Friday, July 11, 2014

Feature in Running Times on sports drinks

I've been up to a lot behind the scenes recently: doing a lot of research for an upcoming injury article, doing freelance work, and keeping up with my regular articles at  One of my biggest recent projects was an article for Running Times magazine on some of the marketing claims of new sports drinks.  The hard copy version came out in the July print issue, and the online version was just posted.  Check it out!

Tuesday, July 1, 2014

The different roles of strength training for distance runners

Strength training for distance runners is a pretty popular and contentious topic in the world of training, and I don't have much up on my blog about it.  I recently got an email asking about my opinion on strength work for distance runners, and it spurred me to condense what I know so far about the subject, so I've adapted my response to that email into a blog post.

Strength work, and especially weight lifting, is in a bit of an awkward place right now, because (unlike most things with training) the science is actually ahead of the coaching—or at least the coaching material that's out in the open.  Weight lifting was dismissed for so long for distance runners that there's very little training literature on how to actually go about integrating it into a training routine.  On one hand you've got running coaches who know nothing about lifting saying you should only do body weight stuff 1x a week, and on the other you've got weight lifting coaches who know nothing about running saying you should lift heavy 3-4x a week and not run on those days.

Whether it was fears that weight lifting would cause a runner to "bulk up" and slow down, or claims that most strength work isn't specific enough to distance running, a comprehensive theory of how strength training fits into an overarching training plan is distinctly lacking in the coaching literature.  I don't doubt that there are plenty of coaches out there who are far more knowledgeable than I am on this subject—there certainly are—but there's a distinct lack of literature (books, articles, interviews) describing how to go about piecing together a comprehensive strength program.  Sure, you can watch a video on Flotrack of Galen Rupp doing single-leg barbell squats, or read a magazine article about how Shalane Flanagan does hurdle drills for hip mobility, but there's no Daniels' Running Formula for strength work.  This problem is particularly bad when it comes to weight lifting.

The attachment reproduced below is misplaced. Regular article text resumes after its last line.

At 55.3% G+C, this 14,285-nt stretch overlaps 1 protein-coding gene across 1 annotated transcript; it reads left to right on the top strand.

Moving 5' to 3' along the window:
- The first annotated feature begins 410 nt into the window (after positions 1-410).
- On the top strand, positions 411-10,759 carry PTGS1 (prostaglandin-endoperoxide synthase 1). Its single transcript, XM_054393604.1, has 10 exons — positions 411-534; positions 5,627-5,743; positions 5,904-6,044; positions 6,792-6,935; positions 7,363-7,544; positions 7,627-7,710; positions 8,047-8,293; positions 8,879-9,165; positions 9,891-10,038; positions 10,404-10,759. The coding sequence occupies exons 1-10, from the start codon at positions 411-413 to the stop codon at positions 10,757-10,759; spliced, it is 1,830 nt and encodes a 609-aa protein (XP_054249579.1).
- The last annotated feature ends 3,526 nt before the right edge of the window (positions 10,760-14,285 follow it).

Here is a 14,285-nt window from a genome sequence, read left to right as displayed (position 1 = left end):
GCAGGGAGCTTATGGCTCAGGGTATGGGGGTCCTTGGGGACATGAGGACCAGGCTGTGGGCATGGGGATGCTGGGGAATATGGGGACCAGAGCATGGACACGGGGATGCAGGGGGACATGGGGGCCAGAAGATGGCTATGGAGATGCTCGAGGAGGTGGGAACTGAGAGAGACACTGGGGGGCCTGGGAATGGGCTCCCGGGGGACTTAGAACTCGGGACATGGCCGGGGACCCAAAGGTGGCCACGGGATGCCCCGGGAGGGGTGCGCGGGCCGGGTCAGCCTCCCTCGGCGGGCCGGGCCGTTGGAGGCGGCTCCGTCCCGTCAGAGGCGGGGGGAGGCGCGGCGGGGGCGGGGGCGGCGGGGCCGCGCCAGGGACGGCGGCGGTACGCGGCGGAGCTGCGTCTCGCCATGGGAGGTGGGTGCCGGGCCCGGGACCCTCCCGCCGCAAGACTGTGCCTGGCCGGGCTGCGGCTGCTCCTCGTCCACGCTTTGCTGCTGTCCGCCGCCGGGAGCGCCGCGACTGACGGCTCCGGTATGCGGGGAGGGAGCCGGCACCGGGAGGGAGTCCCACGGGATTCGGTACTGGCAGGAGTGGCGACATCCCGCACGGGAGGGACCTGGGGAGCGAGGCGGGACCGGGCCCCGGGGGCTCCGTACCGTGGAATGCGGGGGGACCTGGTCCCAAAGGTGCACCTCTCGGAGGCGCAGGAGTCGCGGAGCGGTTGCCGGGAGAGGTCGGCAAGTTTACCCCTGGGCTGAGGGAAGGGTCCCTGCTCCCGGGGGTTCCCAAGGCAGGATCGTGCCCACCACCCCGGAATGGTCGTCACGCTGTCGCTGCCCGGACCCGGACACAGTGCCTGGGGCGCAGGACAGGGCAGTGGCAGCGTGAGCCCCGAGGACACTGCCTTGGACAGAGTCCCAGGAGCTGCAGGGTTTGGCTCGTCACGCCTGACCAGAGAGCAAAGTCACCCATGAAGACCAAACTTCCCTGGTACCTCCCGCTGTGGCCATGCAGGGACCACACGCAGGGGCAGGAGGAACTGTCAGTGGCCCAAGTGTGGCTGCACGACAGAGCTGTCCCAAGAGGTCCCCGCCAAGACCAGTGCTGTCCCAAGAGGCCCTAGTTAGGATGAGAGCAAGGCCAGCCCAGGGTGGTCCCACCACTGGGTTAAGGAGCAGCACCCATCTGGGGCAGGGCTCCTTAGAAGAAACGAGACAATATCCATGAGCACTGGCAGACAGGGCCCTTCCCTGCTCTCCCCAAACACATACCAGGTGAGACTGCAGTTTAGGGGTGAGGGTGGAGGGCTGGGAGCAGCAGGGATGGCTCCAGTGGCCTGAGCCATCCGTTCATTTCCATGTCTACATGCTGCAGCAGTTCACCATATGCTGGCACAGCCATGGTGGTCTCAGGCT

When evaluating whether a certain kind of strength work is useful for you, you need to ask yourself "what purpose is this serving?" and "is this the best way to achieve the outcome I want?" Weight lifting and strength training in general can serve one of several purposes in training: injury prevention, general strength, maximal muscle fiber recruitment, or running-specific explosive training.  I'll go through each of these four purposes one by one.

Strength work for injury prevention

A lot of people think that you should lift or do "core work" to prevent injury, but really, the best kind of strength  for injury prevention is boring, physical-therapy style exercises for hip strength.  Scientific research supports strengthening the hip muscles, ESPECIALLY the abductors and external rotators, as a way to prevent injury—especially knee injuries like runner's knee or IT band syndrome, but hip strength appears to be connected with overall injury rates as well.

There's a huge range of hip strength exercises out there.  Based on some rudimentary research on muscle activation patterns, I particularly like these four:

*Side leg lifts
*Clamshell leg lifts
*Glute  bridge with leg lefts
*Monster walk with theraband

I myself do these four exercises six or seven days a week, 20-25x for the leg lifts, 90-120sec for the glute bridge, and 2x30 for the monster walk.  This is just one example, and there are a lot of other exercises that are likely equally good, but if you're ONLY looking to prevent injury, this is the kind of strength work you want to do.  It's not fun, it's not exciting, and it's not physically challenging in the same way a pushup is.  That's why I call this routine "the boring exercises" with the high school runners I coach.  Instead of a 30min ab strength routine, you're far better off just doing hip strength.  Ab strength isn't bad,  per se, but it's not been directly connected to injury risk.

Instead of core strength routines that only strengthen the abs and the lower back, I'm partial to the Pedestal routine, developed initially (I think) by Dan Pfaff and probably popularized among distance runners by John Cook, who coached a number of American elites, including Shannon Rowberry and Leo Manzano.